1. Just Collect it!
Our school did this for two years and, despite some of the advantages I listed above, teachers were really frustrated with proficiency grading due to the late-work policy. Since students could turn in work late, they did. Their homework habits got worse and I felt like half of my job was just nagging students to get work in.

And then we figured it out. Please, if you are going to do proficiency grading, read the next paragraph. SAVE YOURSELF FROM THE SUFFERING WE WENT THROUGH. Teaching so rarely has such straightforward success moments.

What we did is said, there will be no late work. On the day something was due, we collected it. If they weren't finished, we collected what they had and graded that. We made occasional exceptions based on the kid. You left it at home? Fine, turn it in tomorrow with a note. But next time I won't make this exception. A student who was passively rejecting doing anything? We might make him finish it in the hall. It's at home? How about we just open up that binder and check.

We assumed there would be more issues with the "Just Collect It" philosophy, but there really wasn't. Our work turn-in rates went up, homework habits got better, we had little-to-no late work to grade, less nagging after the due date... Seriously, all four of us felt it was the best thing ever and allowed us to reap the other benefits of proficiency grading.

2. Getting Kids To Do Practice Work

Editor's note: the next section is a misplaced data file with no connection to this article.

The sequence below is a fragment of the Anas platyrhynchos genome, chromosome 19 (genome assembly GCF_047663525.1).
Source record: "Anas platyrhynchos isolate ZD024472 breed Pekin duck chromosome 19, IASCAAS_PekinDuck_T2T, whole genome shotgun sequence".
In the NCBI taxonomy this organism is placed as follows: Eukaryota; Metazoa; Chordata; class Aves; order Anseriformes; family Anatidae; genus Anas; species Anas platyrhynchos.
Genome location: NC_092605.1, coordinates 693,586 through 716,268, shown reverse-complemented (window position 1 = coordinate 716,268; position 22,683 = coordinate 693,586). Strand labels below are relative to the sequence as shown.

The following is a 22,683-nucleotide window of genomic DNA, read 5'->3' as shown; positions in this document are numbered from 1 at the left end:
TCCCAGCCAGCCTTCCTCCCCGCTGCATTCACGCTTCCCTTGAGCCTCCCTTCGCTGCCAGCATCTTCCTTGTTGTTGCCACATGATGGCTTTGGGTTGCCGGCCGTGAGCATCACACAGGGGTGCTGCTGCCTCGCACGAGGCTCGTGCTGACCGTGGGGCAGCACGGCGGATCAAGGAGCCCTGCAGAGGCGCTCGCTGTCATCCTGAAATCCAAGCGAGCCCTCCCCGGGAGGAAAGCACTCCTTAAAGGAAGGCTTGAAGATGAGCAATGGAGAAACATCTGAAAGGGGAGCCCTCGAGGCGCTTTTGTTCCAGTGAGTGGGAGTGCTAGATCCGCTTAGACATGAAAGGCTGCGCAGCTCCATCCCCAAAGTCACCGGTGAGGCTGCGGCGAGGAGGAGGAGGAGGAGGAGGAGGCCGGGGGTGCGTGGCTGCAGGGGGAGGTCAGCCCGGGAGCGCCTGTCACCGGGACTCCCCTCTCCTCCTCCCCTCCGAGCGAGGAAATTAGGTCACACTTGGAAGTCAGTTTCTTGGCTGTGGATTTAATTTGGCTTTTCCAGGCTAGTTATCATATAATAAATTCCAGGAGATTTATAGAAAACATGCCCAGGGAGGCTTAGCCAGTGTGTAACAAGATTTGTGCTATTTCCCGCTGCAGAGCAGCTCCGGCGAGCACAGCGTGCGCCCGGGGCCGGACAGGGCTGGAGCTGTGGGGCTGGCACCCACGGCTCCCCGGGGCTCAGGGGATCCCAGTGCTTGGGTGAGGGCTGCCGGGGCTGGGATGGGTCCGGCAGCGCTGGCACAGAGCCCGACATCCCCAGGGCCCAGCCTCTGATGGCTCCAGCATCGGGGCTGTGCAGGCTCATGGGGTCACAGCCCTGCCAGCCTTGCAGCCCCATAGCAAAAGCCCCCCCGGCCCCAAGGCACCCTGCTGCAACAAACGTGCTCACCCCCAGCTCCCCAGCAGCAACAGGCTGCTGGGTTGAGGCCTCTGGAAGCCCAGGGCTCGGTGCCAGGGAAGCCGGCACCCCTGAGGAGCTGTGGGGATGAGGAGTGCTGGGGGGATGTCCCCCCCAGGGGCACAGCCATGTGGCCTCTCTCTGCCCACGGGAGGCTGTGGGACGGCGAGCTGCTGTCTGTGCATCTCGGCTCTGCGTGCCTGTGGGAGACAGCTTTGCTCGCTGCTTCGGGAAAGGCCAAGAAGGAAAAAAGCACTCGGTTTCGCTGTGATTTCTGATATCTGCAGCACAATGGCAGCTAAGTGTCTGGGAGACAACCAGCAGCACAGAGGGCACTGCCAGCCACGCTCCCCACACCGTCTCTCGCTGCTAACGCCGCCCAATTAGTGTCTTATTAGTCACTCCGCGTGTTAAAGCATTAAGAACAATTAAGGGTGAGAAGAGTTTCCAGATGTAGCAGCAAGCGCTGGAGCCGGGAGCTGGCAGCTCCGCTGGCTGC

Other than the late work issue, another fear of teachers is that kids won't do the homework or practice sheets if it is not affecting their grades. I really worried about this and it went better than I expected. As any self-respecting middle school teacher, should, I harassed them if they weren't on task (as I did before) and if students asked if this was being graded, I'd explain its importance to the final task. I did not see a reduction in work effort in class. 

I should say though that (A) it was 6th graders, (B) my school is above-average S.E.S. (but not crazy above), (C) I didn't assign practice for homework (like I would if I was a math teacher). I think in a tougher school, this might be harder. And I know, having taught them for ten years, that 8th graders might be less willing to do work that wasn't getting graded. My advice is to give it a try, since they might surprise you, but to be a realistic and adjust. It would be easy to keep most of the benefits of proficiency grading while still giving some weight to practice work. (It probably wouldn't have to be much.)
3. Too Easy To Get a C?
Our team did have concerns that although we were excited to see our F's drop, that maybe a C was getting too easy. If we collected everything, eliminating the "0," it wasn't too hard to get their grade up to a C. I think this is its own discussion, but I think if it is concern, a teacher can raise their standards for how you grade them.

Is proficiency grading already passè? Maybe. But in my classroom ,I expect it to play a significant role for a while.